Kentucky's motto adopted 6 months after our founding is my favorite motto amongst the states (yes, I reviewed them all ... also good, Rhode Island & Virginia). These meaningful mottos make for poor state flags, but are good words to live by generally. And in Kentucky, the motto and my experience of a decade of the Commonwealth are tightly fit together. From my experience, Kentucky as a state is the most unified state internally and perhaps the most unifying of all the 50 states, living as it does between north and south, and so many other divisions, trying throughout our history to bring the distinct parts of America together.
Kentucky, though, finds itself right now out-of-step with our motto. As I write this, thousands of teachers are marching on the capitol. Name-calling on all sides has been rampant. And, worst, we have stopped listening to each other.
Such moments will exist in the course of human events. Marches have proven to be quite useful and progressive tools over time. Perhaps this is one of those times. I'm proud of the teachers for standing up for their beliefs against powerful forces seeking new shapes for education in America. However, the spark that lit this fire in particular, pensions, was in need of reform and this administration was willing to tackle it, however poorly that was executed. At some point, everyone stopped listening, started shouting, rammed through last minute bills, and shut down schools. Where did that get us? Where did that leave our kids?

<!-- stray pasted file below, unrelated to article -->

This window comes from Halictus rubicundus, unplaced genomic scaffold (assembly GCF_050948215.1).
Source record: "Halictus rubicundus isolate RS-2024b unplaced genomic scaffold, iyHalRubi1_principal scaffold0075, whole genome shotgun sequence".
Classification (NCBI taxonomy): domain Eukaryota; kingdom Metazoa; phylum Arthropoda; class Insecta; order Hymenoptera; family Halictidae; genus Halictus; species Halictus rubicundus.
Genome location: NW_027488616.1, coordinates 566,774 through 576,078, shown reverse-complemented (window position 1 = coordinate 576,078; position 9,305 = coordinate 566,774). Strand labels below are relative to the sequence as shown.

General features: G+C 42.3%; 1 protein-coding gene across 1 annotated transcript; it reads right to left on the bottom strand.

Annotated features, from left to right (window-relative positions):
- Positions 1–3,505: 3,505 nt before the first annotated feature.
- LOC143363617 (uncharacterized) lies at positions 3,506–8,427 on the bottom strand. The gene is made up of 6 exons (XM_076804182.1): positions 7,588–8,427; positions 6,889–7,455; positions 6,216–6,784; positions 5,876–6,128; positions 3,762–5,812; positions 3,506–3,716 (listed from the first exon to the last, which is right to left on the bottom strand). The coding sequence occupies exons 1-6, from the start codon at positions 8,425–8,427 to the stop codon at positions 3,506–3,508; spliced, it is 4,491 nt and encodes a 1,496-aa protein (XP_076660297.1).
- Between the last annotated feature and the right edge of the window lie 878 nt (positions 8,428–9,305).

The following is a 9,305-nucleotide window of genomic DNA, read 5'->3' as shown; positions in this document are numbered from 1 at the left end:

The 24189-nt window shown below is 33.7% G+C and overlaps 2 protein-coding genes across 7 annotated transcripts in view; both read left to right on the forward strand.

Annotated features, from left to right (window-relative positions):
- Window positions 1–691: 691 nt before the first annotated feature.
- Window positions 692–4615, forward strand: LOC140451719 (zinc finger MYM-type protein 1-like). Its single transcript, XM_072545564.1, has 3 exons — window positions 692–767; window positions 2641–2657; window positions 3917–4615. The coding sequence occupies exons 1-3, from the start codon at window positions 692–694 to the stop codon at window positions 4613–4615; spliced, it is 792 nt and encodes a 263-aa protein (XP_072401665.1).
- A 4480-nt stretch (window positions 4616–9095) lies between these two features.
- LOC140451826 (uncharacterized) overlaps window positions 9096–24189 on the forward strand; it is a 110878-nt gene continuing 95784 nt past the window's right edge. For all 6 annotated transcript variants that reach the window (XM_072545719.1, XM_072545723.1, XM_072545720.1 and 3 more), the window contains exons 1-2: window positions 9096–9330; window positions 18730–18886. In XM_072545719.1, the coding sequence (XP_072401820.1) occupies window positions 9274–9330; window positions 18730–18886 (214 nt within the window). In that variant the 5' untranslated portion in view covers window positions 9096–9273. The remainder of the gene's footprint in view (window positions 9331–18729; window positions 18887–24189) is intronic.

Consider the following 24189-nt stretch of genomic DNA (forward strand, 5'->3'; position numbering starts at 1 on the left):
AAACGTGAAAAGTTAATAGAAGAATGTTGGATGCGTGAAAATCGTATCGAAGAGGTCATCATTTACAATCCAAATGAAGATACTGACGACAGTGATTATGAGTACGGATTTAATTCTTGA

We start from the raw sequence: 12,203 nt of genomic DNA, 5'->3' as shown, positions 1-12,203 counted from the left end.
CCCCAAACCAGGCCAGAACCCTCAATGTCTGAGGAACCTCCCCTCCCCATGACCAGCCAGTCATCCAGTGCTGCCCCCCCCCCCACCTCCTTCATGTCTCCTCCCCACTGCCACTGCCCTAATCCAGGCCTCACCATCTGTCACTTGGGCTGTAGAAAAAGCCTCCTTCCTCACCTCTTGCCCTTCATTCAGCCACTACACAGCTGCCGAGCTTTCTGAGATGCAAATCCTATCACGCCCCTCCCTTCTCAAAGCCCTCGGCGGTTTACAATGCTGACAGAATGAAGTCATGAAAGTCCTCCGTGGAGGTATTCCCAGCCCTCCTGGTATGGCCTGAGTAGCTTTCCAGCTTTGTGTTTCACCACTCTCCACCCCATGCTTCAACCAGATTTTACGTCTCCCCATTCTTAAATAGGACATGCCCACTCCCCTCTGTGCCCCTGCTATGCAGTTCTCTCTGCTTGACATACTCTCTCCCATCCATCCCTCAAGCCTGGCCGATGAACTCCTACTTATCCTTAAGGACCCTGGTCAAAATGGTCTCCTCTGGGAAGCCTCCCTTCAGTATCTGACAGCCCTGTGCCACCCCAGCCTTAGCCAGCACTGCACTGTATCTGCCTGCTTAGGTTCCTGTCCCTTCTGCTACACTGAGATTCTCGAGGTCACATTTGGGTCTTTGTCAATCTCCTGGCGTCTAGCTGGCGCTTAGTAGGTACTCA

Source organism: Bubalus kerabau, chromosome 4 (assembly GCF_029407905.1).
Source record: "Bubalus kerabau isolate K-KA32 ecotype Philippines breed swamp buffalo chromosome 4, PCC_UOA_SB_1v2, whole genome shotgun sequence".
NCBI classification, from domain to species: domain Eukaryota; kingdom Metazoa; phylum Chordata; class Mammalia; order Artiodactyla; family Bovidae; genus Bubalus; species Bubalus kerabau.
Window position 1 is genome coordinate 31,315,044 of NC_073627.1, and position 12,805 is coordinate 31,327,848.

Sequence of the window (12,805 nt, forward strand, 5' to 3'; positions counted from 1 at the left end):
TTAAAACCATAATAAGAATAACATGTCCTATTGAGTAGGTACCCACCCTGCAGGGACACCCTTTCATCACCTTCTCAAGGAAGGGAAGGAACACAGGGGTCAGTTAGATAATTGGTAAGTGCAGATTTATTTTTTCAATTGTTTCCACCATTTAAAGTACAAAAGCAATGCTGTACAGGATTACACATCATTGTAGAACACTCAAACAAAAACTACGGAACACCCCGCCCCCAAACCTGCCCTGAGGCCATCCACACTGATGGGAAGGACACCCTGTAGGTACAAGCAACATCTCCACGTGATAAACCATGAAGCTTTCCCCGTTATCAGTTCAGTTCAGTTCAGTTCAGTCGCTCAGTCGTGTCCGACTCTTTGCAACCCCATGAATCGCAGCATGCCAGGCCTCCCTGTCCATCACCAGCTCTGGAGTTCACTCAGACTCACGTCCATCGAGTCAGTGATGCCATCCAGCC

We know where this road of division leads. It leads backwards. It leads Kentucky back to the pre-KERA days. Kentucky largely stood above our southern neighbors by abstaining from both divisive policies and discord amongst schools and educators. We worked largely toward a shared vision established, and funded, at KERA. And, we made serious progress. Devolving back into division away from our shared goals will only hurt our children.
Perhaps the days of KERA have run their course and it is time for a new shared vision for public education in Kentucky. Reasonable voices, I know, can find such a shared vision for us. But, I also know that national conservative voices that have done so much harm to public education in other states should have no seat at the conversation and no place in our vision in how to execute our mandate to provide "an efficient system of common schools."
But, the vision from which we cannot stray was written down at our founding. It has served Kentucky well for 226 years.
United we stand. Divided we fall.